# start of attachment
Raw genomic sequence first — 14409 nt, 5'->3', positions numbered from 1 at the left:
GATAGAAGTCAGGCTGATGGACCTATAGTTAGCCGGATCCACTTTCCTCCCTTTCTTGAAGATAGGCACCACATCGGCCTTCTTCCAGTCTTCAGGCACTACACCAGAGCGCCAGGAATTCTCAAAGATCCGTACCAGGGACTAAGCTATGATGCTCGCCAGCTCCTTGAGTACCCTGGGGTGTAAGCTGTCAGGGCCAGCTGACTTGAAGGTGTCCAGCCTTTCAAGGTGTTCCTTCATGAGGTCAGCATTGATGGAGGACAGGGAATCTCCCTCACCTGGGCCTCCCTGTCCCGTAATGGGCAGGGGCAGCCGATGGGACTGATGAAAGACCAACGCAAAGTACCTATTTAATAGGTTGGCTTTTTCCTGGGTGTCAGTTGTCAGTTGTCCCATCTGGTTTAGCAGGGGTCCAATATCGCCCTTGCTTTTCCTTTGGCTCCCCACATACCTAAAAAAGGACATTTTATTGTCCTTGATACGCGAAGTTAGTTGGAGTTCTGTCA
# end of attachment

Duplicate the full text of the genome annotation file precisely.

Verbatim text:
Raw genomic sequence first — 14409 nt, 5'->3', positions numbered from 1 at the left:
GATAGAAGTCAGGCTGATGGACCTATAGTTAGCCGGATCCACTTTCCTCCCTTTCTTGAAGATAGGCACCACATCGGCCTTCTTCCAGTCTTCAGGCACTACACCAGAGCGCCAGGAATTCTCAAAGATCCGTACCAGGGACTAAGCTATGATGCTCGCCAGCTCCTTGAGTACCCTGGGGTGTAAGCTGTCAGGGCCAGCTGACTTGAAGGTGTCCAGCCTTTCAAGGTGTTCCTTCATGAGGTCAGCATTGATGGAGGACAGGGAATCTCCCTCACCTGGGCCTCCCTGTCCCGTAATGGGCAGGGGCAGCCGATGGGACTGATGAAAGACCAACGCAAAGTACCTATTTAATAGGTTGGCTTTTTCCTGGGTGTCAGTTGTCAGTTGTCCCATCTGGTTTAGCAGGGGTCCAATATCGCCCTTGCTTTTCCTTTGGCTCCCCACATACCTAAAAAAGGACATTTTATTGTCCTTGATACGCGAAGTTAGTTGGAGTTCTGTCA